Analysis of Vladimir Nabokov's 'Pale Fire'

Essay by sileas451College, UndergraduateC+, August 2004

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" I've no general ideas to exploit, I just like composing riddles with elegant solutions." - Vladimir Nabokov

While it can be argued that Nabokov's work is rich in ideas, his description of his writing as a work of interwoven riddles is accurate as a report of Nabokov's unique work, Pale Fire. It consists of a 999-line poem together with an editors preface, notes and index. At first glance, this is all the novel seems to the reader, however, as the story progresses, clues and cross-references begin to be fitted together to reveal a complex novel where the structure is formed on many different levels of reality, or possible reality, making up the different plots within the book.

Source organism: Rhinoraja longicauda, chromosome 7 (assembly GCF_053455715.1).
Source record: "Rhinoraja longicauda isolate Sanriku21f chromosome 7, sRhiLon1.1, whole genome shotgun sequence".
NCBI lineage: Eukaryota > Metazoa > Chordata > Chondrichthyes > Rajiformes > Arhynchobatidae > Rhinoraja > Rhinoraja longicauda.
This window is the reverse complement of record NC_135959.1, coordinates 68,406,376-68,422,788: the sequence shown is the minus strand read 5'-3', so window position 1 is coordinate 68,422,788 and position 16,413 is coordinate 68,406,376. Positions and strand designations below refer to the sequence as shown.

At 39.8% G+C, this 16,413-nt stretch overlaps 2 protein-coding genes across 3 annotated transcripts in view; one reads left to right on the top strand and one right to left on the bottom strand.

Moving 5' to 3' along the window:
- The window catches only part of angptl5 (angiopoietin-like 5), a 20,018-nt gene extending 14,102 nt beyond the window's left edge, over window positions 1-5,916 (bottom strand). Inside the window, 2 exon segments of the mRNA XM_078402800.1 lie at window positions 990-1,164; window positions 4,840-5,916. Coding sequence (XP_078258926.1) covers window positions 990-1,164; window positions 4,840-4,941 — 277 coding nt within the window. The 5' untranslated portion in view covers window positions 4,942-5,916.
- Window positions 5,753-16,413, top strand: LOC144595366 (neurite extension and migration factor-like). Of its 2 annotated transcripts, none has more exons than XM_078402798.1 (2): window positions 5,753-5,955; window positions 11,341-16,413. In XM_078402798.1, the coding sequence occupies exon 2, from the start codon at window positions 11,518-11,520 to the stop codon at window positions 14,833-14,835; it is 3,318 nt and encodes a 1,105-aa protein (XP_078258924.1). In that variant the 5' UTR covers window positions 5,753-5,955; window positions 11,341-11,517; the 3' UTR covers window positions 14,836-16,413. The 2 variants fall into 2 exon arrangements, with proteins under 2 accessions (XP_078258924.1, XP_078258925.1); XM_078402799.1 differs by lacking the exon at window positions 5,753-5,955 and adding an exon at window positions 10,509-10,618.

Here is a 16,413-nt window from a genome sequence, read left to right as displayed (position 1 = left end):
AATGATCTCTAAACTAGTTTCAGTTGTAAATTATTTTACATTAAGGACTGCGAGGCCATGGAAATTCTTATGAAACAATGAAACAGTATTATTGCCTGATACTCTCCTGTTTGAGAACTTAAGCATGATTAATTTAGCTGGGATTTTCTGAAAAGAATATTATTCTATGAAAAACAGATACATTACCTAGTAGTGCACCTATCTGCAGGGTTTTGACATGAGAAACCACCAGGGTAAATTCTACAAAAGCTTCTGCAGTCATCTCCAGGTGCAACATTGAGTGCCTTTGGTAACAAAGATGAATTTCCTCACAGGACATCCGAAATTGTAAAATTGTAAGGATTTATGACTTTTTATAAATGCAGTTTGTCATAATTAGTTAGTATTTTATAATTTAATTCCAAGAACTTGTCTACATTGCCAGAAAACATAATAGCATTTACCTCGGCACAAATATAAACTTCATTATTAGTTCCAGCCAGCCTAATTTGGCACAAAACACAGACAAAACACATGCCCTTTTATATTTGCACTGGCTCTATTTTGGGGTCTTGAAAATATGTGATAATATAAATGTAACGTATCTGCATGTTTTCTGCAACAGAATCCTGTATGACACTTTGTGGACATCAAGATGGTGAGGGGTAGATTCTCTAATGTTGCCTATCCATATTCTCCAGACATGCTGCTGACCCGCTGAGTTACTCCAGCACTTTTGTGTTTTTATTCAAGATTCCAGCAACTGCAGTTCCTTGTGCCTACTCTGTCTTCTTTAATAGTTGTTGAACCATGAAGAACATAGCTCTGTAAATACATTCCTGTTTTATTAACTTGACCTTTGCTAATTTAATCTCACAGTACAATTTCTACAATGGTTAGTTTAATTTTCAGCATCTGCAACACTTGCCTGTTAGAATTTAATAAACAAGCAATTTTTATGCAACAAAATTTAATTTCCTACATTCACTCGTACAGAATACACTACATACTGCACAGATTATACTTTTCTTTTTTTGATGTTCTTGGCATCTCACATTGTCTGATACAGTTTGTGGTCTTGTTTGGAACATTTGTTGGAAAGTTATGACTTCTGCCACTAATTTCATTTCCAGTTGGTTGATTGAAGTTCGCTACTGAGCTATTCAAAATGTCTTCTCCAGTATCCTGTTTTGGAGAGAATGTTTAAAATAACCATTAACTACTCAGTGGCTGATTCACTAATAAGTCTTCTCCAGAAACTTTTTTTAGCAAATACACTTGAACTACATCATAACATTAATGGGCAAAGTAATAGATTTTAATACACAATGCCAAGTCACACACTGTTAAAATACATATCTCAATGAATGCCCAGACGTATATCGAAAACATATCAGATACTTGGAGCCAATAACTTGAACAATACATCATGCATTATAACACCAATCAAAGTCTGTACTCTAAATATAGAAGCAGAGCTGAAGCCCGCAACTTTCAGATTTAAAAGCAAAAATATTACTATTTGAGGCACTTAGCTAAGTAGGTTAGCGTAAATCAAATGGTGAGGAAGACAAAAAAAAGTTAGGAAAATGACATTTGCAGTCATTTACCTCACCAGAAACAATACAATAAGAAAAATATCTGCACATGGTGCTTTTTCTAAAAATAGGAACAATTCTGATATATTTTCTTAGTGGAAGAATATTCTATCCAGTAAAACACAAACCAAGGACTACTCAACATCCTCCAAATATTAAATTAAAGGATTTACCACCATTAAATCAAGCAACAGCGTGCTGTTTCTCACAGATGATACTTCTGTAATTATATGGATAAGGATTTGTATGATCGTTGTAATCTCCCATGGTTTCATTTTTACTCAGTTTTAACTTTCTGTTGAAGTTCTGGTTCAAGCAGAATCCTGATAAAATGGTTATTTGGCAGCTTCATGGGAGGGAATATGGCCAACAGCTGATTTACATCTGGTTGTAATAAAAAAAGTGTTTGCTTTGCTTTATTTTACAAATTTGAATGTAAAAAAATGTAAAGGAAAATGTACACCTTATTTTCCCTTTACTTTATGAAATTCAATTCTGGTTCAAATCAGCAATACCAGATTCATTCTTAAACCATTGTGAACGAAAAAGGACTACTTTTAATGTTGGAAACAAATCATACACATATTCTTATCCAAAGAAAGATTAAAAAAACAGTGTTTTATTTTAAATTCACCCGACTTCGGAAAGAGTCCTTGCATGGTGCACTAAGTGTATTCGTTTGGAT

An American poet, John Shade, who teaches at Wordsmith College in New Wye, writes the poem, Pale Fire, which at face value is what the book is supposed to be about, and to solely consist of.

However, the commentator, Charles Kinbote, is what complicates things. At ground level he is a refugee professor from Zembla, a mythical country near Russia. He lives next door to Shade in a house rented from the absent Judge Goldsworth and enjoys relating tales from his beloved Zembla to the Shades at every possible opportunity. He is obsessive over Shade, jealous of his wife and appears as a rather strange and eccentric foreigner, which to everyone else on campus is enough to label him insane. At the time when the commentary was written, Shade has been murdered and Kinbote has fled with his poem to a log cabin in the Southwest in order to edit it for publication. This is the first level of plot.

However, the second layer of the novel is revealed as the reader begins to suspect that Kinbote is none other...